Its my life and I don't play with downhills. You shouldn't either no matter what your trainer says.

Tracey K.'s Comment
member avatar

Great job, Road Hog!

Thats what I'm talking about. You have learned a great deal and you put it to use. And you have done it very well. I am impressed.

I will check on the 7th hole for Indiana. There was a rule once that if you delivered you had to follow State rules, but if you werepnly traveling through the State you are o.k. I will let you know. But a good question. With rules changing everyday we have to stay on our toes. It is OUR license and OUR money at stake.

Great post!

Brett Aquila's Comment
member avatar

Road Hog, you're absolutely nailin' it out there! Thank God you did the research and knew what you were getting into. It's gotta be going through your mind what a catastrophe it often is for people coming into trucking with no preparation whatsoever. They would be clueless about how to handle any of this. This is why thousands of careers every year get ruined before the driver ever even gets out of training. They wind up with lousy trainers or they make bad decisions and wind up getting tossed out of trucking before they ever really had a chance.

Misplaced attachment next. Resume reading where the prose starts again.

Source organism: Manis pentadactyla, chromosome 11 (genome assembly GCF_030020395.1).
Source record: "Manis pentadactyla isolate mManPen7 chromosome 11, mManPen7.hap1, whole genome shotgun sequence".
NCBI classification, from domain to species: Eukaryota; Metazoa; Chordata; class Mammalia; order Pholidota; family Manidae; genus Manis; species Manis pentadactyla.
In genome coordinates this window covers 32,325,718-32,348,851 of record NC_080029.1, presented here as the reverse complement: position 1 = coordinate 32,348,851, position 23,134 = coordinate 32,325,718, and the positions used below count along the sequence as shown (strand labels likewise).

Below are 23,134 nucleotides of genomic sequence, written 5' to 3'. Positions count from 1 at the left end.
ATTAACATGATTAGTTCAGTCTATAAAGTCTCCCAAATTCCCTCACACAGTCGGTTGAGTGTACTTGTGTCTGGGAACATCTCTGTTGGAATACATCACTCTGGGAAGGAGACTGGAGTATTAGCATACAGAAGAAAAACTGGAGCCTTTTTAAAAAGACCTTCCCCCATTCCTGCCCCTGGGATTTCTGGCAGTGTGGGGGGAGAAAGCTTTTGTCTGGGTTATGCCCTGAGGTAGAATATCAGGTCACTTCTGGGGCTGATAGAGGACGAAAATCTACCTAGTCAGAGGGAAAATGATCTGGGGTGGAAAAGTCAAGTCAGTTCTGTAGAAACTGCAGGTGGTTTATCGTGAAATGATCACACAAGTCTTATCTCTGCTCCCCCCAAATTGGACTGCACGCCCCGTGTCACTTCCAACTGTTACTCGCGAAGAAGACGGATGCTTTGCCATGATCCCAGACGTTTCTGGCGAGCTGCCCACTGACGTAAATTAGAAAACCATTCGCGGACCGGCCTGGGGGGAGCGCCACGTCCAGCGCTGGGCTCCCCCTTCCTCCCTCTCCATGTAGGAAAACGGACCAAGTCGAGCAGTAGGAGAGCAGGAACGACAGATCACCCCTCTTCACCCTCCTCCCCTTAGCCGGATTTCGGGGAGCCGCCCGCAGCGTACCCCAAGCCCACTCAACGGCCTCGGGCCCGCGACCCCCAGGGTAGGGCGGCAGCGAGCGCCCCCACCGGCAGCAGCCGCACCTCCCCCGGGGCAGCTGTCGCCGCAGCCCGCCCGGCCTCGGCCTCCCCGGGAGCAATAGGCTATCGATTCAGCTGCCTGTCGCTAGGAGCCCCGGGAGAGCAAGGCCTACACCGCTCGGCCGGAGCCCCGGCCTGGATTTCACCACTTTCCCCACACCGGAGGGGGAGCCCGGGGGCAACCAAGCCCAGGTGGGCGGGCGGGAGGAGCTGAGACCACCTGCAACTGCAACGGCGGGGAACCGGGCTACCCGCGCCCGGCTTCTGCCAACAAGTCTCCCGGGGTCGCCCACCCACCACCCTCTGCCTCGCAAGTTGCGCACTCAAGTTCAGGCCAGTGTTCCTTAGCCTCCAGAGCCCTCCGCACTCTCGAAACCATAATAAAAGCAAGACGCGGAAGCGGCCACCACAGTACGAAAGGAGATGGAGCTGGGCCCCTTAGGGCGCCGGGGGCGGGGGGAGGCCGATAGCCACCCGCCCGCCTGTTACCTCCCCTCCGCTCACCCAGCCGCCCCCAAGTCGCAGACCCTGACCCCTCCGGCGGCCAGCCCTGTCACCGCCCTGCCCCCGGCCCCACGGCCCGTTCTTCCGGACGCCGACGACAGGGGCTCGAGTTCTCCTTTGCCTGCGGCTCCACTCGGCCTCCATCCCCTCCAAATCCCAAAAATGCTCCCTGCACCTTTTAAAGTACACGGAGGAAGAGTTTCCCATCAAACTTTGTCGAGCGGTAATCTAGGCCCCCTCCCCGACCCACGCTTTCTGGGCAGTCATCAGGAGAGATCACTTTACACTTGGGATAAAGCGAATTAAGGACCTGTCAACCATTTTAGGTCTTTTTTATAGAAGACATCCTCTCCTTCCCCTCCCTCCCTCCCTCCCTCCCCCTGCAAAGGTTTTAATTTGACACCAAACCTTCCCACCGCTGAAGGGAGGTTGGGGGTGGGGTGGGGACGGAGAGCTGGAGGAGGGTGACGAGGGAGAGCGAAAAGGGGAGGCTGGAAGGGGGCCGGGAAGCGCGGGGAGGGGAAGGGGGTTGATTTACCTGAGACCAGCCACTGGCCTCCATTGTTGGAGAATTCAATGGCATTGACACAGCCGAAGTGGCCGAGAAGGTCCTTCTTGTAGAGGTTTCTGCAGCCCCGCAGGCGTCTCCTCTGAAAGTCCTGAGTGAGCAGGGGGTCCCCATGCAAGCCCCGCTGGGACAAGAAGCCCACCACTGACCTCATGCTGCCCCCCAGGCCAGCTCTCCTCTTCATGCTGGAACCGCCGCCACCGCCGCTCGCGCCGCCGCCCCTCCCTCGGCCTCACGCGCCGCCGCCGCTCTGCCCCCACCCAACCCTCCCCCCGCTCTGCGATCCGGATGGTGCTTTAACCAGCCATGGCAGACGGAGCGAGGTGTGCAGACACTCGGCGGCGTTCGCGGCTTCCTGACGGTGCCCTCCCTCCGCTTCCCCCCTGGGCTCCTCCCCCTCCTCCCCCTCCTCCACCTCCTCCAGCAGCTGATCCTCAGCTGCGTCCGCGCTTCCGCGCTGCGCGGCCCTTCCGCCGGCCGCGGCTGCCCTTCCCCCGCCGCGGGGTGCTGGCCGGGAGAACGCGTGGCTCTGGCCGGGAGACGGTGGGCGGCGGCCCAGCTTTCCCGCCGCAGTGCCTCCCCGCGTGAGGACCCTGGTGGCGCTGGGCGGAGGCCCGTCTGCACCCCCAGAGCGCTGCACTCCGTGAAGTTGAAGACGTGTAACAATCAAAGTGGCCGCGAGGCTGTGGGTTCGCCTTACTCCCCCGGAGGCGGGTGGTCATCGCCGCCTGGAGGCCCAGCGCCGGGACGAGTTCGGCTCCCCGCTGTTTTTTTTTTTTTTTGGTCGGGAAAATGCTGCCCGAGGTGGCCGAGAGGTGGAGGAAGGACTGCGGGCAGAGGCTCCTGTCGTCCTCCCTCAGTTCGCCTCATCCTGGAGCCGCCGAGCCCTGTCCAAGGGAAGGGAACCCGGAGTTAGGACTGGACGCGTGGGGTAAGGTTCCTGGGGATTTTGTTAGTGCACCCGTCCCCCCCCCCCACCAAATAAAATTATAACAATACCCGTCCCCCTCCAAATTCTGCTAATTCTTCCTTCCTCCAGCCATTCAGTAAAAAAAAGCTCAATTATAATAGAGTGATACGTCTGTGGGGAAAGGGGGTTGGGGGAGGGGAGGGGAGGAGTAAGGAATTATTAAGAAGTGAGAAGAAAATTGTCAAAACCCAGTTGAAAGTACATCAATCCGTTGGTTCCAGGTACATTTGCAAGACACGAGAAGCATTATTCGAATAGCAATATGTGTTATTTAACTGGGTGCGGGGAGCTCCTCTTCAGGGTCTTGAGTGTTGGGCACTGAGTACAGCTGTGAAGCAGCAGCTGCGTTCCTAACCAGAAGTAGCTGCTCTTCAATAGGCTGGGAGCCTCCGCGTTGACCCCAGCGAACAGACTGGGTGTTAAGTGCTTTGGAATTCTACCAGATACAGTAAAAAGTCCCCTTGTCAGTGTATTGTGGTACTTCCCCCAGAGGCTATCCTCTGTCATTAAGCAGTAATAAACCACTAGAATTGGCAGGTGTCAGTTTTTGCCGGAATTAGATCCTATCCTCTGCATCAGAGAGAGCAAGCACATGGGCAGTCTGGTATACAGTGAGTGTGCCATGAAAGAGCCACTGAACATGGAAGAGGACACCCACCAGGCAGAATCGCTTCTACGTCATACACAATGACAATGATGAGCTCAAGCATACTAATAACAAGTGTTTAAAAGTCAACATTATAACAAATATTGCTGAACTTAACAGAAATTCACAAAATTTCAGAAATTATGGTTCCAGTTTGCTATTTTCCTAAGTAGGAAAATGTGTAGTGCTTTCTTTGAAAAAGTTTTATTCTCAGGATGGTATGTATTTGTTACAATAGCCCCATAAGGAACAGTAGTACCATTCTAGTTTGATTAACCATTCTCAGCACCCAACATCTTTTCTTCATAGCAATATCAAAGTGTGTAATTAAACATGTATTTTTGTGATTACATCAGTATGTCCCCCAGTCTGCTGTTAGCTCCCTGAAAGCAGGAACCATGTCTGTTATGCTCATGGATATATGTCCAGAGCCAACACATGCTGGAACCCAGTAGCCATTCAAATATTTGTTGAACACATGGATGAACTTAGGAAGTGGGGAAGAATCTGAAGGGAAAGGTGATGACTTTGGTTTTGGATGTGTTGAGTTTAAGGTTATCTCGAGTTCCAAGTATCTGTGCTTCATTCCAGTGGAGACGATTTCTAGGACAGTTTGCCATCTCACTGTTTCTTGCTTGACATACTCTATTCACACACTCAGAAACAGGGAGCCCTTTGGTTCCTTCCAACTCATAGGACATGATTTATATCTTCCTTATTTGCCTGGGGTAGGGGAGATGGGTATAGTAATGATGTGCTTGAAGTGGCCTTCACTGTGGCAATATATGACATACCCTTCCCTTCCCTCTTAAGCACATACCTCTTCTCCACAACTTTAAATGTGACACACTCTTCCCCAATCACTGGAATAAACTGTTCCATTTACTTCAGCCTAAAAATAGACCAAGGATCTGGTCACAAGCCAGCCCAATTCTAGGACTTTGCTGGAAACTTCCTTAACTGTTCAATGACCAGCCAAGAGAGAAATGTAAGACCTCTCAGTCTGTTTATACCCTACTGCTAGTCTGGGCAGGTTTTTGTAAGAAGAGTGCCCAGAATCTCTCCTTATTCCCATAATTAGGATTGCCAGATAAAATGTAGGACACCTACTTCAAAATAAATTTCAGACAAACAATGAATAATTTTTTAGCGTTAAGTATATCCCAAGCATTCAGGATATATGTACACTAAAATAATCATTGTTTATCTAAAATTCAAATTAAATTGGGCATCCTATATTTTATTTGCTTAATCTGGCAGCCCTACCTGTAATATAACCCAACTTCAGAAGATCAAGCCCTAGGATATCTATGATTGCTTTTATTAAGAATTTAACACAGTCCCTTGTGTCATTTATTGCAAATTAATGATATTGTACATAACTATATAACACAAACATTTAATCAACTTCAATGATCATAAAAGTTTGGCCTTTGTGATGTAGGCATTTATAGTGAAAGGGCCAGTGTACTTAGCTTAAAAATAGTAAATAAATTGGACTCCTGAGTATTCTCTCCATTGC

for that I got a 15 min lecture on how he has been running this way his whole life (10 years) and the jakes work just fine in 10th.

I wish I could say that I'm shocked a driver with 10 years experience has no idea how the most basic life-saving safety equipment works, but I'm not. I've seen it many times before. I used to pull tanker and I spoke with a driver once that was the same way. She had been driving for like 5 years and said the Jake Brakes were just a waste of money because all they did was make noise. I explained to her how they actually work and she was thrilled. She had no idea how they worked. Well, no big deal I guess. You're only pulling a tanker which is loaded to 79,000+ pounds on almost every load!